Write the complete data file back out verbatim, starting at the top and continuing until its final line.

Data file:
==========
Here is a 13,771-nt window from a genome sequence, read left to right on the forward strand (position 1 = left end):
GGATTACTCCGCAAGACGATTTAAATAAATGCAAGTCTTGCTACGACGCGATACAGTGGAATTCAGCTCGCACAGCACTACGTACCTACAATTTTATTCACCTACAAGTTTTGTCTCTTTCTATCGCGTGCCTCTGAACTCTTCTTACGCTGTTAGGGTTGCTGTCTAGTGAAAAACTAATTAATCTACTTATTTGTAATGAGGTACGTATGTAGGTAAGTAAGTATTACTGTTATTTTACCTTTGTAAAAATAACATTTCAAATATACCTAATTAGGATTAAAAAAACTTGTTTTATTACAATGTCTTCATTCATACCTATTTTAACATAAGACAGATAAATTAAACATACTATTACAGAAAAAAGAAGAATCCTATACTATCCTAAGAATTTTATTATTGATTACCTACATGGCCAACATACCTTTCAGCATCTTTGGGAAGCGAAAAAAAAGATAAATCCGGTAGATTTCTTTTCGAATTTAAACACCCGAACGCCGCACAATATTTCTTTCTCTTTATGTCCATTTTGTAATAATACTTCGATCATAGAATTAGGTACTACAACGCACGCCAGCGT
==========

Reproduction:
Here is a 13,771-nt window from a genome sequence, read left to right on the forward strand (position 1 = left end):
GGATTACTCCGCAAGACGATTTAAATAAATGCAAGTCTTGCTACGACGCGATACAGTGGAATTCAGCTCGCACAGCACTACGTACCTACAATTTTATTCACCTACAAGTTTTGTCTCTTTCTATCGCGTGCCTCTGAACTCTTCTTACGCTGTTAGGGTTGCTGTCTAGTGAAAAACTAATTAATCTACTTATTTGTAATGAGGTACGTATGTAGGTAAGTAAGTATTACTGTTATTTTACCTTTGTAAAAATAACATTTCAAATATACCTAATTAGGATTAAAAAAACTTGTTTTATTACAATGTCTTCATTCATACCTATTTTAACATAAGACAGATAAATTAAACATACTATTACAGAAAAAAGAAGAATCCTATACTATCCTAAGAATTTTATTATTGATTACCTACATGGCCAACATACCTTTCAGCATCTTTGGGAAGCGAAAAAAAAGATAAATCCGGTAGATTTCTTTTCGAATTTAAACACCCGAACGCCGCACAATATTTCTTTCTCTTTATGTCCATTTTGTAATAATACTTCGATCATAGAATTAGGTACTACAACGCACGCCAGCGT